World Radio Day (WRD) will be celebrated on Thursday, 13 February 2020 to commemorate the importance of radio in the lives of people. Radio stations will uphold diversity, both in their newsroom and on the airwaves on the call of UNESCO.
“Radio and Diversity” is the theme of World Radio Day for the current year 2020.
The theme of WRD includes Pluralism, Representation, and Diversity. Radio is considered one of the powerful mediums that helps humanity to celebrate diversity and it offers an ideal platform for democratic discourse. It is still the most widely consumed medium globally as the UNESCO website reveals on the Statistics on Radio reveals that radio counts for 86% of the total time adults aged 25-54 spend listening to three main audio platforms. Adults are more prone to listen to AM/FM according to the website. The United Nations website insists that radio stations should serve diverse communities and they should offer a wide variety of programs, viewpoints and content reflecting the diversity of audiences in their organizations. As we know that radio targets not only people living in metropolitan areas but also in remote areas so they should offer a kind of content which gives representation to those isolated communities as well. World Radio Day appreciates radio’s services to a variety of communities and representing them in its programs
According to the UN resolution# UNESCO 36 C/Resolution 63; A/RES/67/124 which was adopted by the United Nations General Assembly on 14 February 2014 during its 67th Session, 13 February will be celebrated as World Radio Day (WRD) every year. The tradition of celebrating this day is still in effect and the world community observes this day including the world leaders. Interestingly, the United Nations Radio was established on 13 February 1946, and the same date was designated by the international organization to observe as World Radio Day (WRD)
Radio is an electronic machine which was invented by Guglielmo Marconi during the 1890s to offer audio news and music to audiences prior to the invention of television. It was the age of newspaper when people were accustomed to get news from unattractive newspapers. Radio appeared as an attractive invention because one or two persons were able to spread their voice to a wide range of audiences. Later on, TV was invented by a 21 years old American boy Philo Taylor Farnsworth in 1927 and it was assumed that radio would lose a large segment of its audiences because most people would prefer visuals over auditory talks and music. On contrary, the official website of UNESCO reveals that around 44000 radio stations are active throughout the world and around 70% of the world population is using radio whereas only around 28,000 TV channels are active globally even after a century of competition between these two modes of information and entertainment. Radio appears in vehicles, households, cell phones, and on work places. Moreover, it is comparatively a cheaper mode of information and easily accessible so a large number of poor people also have this cheaper luxury in their life. People enjoy getting news updates, weather updates, route updates for everyday traveling, informative programs, and entertainment programs while working in their daily routine. Most consumers of the contemporary world are short of time, therefore, they cannot offer their full time and attention to the entertainment devices and they expect by such devices to offer their services to people while they are busy in their daily routine. Radio is an ideal option for such a kind of consumer.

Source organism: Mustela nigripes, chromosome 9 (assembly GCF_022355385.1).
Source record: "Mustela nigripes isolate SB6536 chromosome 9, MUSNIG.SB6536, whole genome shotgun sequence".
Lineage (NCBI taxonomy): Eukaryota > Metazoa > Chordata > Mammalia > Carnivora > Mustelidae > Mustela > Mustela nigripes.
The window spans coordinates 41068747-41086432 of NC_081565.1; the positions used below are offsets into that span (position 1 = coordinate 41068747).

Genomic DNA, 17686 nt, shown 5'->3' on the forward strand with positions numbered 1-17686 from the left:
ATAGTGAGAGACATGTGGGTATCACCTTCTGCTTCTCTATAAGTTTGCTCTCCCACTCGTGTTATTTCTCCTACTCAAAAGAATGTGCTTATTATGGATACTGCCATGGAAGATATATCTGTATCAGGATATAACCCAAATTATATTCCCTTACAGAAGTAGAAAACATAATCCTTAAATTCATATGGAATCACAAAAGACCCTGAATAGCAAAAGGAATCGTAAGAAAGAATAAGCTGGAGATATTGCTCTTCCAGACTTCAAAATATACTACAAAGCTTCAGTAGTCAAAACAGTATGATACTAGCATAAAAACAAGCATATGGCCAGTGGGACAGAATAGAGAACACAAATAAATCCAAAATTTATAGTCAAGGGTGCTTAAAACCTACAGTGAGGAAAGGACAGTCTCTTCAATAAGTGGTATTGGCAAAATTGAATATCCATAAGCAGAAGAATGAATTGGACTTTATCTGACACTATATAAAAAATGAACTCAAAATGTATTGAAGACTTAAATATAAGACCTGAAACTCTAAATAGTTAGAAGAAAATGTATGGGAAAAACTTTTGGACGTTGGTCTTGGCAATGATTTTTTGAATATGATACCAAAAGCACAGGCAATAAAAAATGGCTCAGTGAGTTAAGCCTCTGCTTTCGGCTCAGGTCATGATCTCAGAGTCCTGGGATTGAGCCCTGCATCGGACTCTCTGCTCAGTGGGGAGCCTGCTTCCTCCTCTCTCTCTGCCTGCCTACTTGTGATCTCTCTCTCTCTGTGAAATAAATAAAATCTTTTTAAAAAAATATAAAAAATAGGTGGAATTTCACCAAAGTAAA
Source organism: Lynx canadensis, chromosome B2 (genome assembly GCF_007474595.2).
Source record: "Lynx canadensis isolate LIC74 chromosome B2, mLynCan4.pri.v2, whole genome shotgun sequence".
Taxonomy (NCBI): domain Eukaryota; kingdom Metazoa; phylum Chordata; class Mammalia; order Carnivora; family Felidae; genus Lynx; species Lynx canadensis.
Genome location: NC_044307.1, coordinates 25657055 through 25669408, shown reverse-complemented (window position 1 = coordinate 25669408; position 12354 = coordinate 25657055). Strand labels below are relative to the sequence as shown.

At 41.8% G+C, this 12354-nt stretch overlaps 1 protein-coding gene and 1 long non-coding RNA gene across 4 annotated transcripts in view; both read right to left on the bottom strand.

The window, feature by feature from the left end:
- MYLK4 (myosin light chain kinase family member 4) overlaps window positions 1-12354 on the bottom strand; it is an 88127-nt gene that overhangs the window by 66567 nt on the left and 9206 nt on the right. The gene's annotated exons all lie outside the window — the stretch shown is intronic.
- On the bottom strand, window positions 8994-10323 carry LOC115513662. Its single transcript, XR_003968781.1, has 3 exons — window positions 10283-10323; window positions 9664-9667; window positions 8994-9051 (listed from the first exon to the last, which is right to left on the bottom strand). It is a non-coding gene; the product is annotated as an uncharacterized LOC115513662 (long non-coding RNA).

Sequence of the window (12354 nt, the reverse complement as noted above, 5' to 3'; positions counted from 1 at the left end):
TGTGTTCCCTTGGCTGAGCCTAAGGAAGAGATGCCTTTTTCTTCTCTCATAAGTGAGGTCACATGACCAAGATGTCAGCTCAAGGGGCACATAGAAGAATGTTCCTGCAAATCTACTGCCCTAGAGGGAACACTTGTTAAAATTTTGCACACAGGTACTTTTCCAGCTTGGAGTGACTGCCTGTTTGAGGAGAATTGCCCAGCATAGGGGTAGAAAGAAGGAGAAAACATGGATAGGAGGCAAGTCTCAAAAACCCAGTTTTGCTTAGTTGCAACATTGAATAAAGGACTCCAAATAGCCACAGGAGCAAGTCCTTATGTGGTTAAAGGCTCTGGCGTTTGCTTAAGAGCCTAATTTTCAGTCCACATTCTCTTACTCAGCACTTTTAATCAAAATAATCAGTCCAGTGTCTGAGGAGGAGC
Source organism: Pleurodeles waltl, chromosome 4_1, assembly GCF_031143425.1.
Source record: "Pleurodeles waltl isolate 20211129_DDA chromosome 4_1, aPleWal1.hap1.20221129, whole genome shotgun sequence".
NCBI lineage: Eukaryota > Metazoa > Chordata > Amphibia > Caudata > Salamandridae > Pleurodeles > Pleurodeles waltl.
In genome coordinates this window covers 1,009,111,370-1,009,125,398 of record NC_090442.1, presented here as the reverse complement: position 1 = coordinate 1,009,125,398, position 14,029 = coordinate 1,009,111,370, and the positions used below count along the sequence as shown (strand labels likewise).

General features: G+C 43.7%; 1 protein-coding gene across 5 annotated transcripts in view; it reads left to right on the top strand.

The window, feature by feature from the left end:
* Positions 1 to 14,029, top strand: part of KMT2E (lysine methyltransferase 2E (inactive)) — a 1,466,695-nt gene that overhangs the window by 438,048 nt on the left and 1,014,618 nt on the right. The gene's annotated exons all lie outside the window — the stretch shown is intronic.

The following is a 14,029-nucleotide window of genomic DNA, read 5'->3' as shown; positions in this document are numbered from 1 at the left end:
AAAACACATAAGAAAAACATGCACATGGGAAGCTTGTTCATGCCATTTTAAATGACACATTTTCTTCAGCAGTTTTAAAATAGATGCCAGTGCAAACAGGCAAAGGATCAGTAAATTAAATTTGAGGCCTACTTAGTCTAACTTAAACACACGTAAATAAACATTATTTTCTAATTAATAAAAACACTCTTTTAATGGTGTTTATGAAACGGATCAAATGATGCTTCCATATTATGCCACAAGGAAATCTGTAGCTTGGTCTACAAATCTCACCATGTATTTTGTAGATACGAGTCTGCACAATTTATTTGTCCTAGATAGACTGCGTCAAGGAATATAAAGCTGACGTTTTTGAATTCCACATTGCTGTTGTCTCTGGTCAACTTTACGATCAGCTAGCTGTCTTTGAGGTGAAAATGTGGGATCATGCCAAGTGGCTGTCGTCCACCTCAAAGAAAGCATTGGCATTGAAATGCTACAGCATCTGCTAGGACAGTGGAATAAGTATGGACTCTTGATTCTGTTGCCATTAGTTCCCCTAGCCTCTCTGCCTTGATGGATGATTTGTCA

For the described importance of radio, The Spanish Academy of Radio Arts and Sciences (Academia Española de la Radio) which was established to promote radio in Spain successfully promoted the establishment of World Radio Day (WRD) by UNESCO. This institution under the chairmanship of Jorge Álvarez approached UNESCO in 2008 to convince them to observe a day in the recognition of the services of radio in spreading peace, entertainment, and information throughout the world. The 36th Conference General of UNESCO has the credit to unanimously approving the Spanish proposal of designating a day in the recognition of radio services on November 3, 2011. 13 February was observed as World Radio Day (WRD) until 2014 when the UN formally endorsed the day as World Radio Day (WRD).
The purpose of World Radio Day (WRD) is to acknowledge the services of radio and to spread awareness about the importance of radio offering people services regarding entertainment, news updates, and information. This day also insists the world leaders to support this medium to spread awareness and the values of democracy throughout the world.
“When radio keeps silent, our ears shall never hear the real details!” — (Ernest Agyemang Yeboah)
“Radio is the most intimate and socially personal medium in the world”. — Harry Von Zell